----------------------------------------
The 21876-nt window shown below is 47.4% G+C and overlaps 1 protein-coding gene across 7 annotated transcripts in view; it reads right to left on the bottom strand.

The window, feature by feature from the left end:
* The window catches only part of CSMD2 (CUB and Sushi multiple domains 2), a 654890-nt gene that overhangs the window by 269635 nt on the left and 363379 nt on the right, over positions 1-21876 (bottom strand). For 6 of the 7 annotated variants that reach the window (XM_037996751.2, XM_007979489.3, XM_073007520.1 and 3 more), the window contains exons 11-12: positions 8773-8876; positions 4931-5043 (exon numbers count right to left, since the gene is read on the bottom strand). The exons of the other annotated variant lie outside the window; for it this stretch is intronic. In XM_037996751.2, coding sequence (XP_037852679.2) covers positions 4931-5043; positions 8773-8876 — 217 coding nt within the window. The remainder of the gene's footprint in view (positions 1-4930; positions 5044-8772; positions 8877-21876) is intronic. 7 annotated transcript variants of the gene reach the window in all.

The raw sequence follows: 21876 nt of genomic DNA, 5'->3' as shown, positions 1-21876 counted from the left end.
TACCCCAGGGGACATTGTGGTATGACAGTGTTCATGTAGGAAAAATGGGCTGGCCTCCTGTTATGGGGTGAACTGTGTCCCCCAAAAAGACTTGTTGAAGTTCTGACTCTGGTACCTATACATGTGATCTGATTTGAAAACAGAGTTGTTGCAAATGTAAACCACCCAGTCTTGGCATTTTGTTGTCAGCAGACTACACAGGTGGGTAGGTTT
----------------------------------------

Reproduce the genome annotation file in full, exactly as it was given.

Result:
The 21876-nt window shown below is 47.4% G+C and overlaps 1 protein-coding gene across 7 annotated transcripts in view; it reads right to left on the bottom strand.

The window, feature by feature from the left end:
* The window catches only part of CSMD2 (CUB and Sushi multiple domains 2), a 654890-nt gene that overhangs the window by 269635 nt on the left and 363379 nt on the right, over positions 1-21876 (bottom strand). For 6 of the 7 annotated variants that reach the window (XM_037996751.2, XM_007979489.3, XM_073007520.1 and 3 more), the window contains exons 11-12: positions 8773-8876; positions 4931-5043 (exon numbers count right to left, since the gene is read on the bottom strand). The exons of the other annotated variant lie outside the window; for it this stretch is intronic. In XM_037996751.2, coding sequence (XP_037852679.2) covers positions 4931-5043; positions 8773-8876 — 217 coding nt within the window. The remainder of the gene's footprint in view (positions 1-4930; positions 5044-8772; positions 8877-21876) is intronic. 7 annotated transcript variants of the gene reach the window in all.

The raw sequence follows: 21876 nt of genomic DNA, 5'->3' as shown, positions 1-21876 counted from the left end.
TACCCCAGGGGACATTGTGGTATGACAGTGTTCATGTAGGAAAAATGGGCTGGCCTCCTGTTATGGGGTGAACTGTGTCCCCCAAAAAGACTTGTTGAAGTTCTGACTCTGGTACCTATACATGTGATCTGATTTGAAAACAGAGTTGTTGCAAATGTAAACCACCCAGTCTTGGCATTTTGTTGTCAGCAGACTACACAGGTGGGTAGGTTT